I think the logic of that is irresistible, if you have a devolved system. If you want power, then you have to have the responsibility, and the responsibility goes with making fiscal choices, and fiscal choices involve not just spending a block grant, which is what happens at the moment, but making decisions on how to raise revenue.

Cable also discusses the unofficial truce between him and George Osborne. "We have a businesslike relationship," he explains. Did you make a non-aggression pact? asks Cowley.

"Sort of, yeah. [But] there's no peace treaty thing. I meet him every week, have a good discussion about the current agenda. [Our pact] was not explicit, but there is an understanding. I respect the fact that we have to have a common view on the basic economic management, and he gives me a major role to play in the growth agenda, which is extremely important for government."

To read the piece in full, pick up a copy of the magazine on news-stands in London from tomorrow or subscribe.

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Why a group of Brunel students walked out on Katie Hopkins instead of no-platforming her

"We silently walked out because Ms Hopkins has the right to speak, but we also have the right to express our discontent."

Earlier this week, columnist and all-round provocateur Katie Hopkins turned up to Brunel University to join a panel in debating whether the welfare state has a place in 2015. No prizes for guessing her stance on this particular issue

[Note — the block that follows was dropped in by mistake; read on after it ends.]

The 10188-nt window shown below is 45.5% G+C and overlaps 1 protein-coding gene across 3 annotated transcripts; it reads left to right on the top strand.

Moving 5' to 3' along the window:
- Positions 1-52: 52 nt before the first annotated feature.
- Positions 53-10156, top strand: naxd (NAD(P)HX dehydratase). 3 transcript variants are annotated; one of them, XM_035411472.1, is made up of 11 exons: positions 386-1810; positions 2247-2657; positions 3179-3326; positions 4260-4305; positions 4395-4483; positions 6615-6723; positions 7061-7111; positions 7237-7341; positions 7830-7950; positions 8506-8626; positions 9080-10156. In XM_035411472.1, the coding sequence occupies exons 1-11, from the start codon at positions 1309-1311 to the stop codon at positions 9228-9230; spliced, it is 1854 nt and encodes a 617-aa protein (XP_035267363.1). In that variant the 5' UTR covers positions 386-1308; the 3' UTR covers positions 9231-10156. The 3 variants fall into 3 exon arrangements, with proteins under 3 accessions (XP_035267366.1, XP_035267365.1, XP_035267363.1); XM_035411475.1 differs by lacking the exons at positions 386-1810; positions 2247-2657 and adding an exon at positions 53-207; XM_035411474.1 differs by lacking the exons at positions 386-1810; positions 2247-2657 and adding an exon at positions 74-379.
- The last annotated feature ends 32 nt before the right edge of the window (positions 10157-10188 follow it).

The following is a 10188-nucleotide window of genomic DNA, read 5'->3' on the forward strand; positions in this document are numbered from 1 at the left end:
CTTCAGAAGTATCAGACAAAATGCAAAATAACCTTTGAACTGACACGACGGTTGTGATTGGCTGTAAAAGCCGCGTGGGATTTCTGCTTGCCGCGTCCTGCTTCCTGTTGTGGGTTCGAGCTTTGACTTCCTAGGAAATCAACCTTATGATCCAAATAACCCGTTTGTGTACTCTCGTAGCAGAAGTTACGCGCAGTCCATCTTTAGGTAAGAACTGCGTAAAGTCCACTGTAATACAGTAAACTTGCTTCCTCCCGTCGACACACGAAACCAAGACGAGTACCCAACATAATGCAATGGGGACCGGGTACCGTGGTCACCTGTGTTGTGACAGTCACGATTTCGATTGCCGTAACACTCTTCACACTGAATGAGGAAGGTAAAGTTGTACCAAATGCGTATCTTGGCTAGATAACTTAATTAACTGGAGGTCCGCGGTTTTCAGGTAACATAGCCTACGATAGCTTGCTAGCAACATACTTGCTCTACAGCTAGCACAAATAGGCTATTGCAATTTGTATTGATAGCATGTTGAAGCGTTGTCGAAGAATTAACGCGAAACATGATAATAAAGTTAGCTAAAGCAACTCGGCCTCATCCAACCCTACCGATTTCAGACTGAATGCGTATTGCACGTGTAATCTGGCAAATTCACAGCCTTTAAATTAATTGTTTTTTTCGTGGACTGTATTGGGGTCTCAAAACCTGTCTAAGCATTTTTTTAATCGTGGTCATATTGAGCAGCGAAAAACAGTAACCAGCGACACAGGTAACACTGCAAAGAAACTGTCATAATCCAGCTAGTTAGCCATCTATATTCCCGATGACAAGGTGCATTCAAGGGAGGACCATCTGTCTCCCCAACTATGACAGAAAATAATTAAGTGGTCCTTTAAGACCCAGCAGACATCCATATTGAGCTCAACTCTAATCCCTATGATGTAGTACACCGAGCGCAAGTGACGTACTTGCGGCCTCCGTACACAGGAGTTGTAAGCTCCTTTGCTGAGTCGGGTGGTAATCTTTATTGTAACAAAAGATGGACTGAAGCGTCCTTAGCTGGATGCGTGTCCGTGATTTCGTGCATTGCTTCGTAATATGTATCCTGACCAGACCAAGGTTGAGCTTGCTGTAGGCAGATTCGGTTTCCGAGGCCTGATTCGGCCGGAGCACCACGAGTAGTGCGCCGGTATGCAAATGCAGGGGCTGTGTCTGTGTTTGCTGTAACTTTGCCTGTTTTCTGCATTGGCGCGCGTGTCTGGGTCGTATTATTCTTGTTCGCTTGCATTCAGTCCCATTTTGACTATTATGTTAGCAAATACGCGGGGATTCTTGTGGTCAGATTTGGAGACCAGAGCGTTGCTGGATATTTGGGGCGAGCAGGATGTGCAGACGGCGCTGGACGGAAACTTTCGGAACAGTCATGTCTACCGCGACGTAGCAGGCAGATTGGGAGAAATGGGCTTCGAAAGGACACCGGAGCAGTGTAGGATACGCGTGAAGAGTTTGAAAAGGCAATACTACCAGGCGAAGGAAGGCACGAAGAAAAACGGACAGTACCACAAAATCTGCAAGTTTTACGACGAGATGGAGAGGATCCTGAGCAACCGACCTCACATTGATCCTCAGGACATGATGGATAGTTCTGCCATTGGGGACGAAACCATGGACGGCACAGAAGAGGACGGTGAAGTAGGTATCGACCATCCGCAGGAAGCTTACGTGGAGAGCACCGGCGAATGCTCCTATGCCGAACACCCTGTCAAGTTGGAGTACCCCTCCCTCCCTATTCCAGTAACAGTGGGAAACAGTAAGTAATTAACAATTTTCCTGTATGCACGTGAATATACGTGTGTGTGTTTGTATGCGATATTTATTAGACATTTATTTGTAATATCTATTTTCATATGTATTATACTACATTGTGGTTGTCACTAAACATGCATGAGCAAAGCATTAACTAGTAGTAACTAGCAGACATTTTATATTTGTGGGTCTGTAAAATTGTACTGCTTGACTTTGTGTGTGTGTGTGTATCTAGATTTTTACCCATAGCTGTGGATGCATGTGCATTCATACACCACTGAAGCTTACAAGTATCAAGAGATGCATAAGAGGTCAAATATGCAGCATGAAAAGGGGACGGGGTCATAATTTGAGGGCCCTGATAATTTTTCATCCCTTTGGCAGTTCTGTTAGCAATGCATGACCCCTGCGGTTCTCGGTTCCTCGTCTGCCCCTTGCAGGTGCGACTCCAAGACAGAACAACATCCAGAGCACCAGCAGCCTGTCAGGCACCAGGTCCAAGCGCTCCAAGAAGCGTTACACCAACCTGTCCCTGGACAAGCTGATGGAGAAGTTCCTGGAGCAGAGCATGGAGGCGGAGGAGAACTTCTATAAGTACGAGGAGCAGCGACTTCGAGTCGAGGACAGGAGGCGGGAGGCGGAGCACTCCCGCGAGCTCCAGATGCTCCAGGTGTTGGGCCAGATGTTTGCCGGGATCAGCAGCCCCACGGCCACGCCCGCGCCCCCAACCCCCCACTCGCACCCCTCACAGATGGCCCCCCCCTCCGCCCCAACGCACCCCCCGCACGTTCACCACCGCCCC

But as Hopkins began her speech, something odd happened. Around 50 students stood up and left, leaving the hall half-empty.

Here's the video:

As soon as Hopkins begins speaking, some students stand up with their backs to the panelists. Then, they all leave - as the nonplussed chair asks them to "please return to their seats". 

The walk-out was, in fact, pre-planned by the student union as an act of protest against Hopkins' appearance at an event held as part of the University's 50th anniversary celebrations. 

Ali Milani, the Brunel Student Union president, says he and other students knew the walk-out would "start a conversation" around no-platforming on campuses, but as he points out, "What is often overlooked (either purposely or as a result of the fanfare) is that the conversation at no point has been about banning Ms Hopkins from speaking on campus, or denying her right to speak."

Instead, students who found her appearance at the welfare debate "incongruous" and "distasteful" simply left the room: "We silently walked out because Ms Hopkins has the right to speak, but we also have the right to express our discontent."

Milani praised the student body for treading the line between freedom of speech and expressing their distaste at Brunel's decision: 

"They have respectfully voiced their antagonism at the decision of their institution, but also . . . proven their commitment to free of speech and freedom of expression."

The protest was an apt way to dodge the issues of free speech surrounding no-platforming, while rejecting Hopkins' views. A walk-out symbolises the fact that we aren't obliged to listen to people like Hopkins. She is free to speak, of course, albeit to empty chairs. 

Barbara Speed is a technology and digital culture writer at the New Statesman and a staff writer at CityMetric.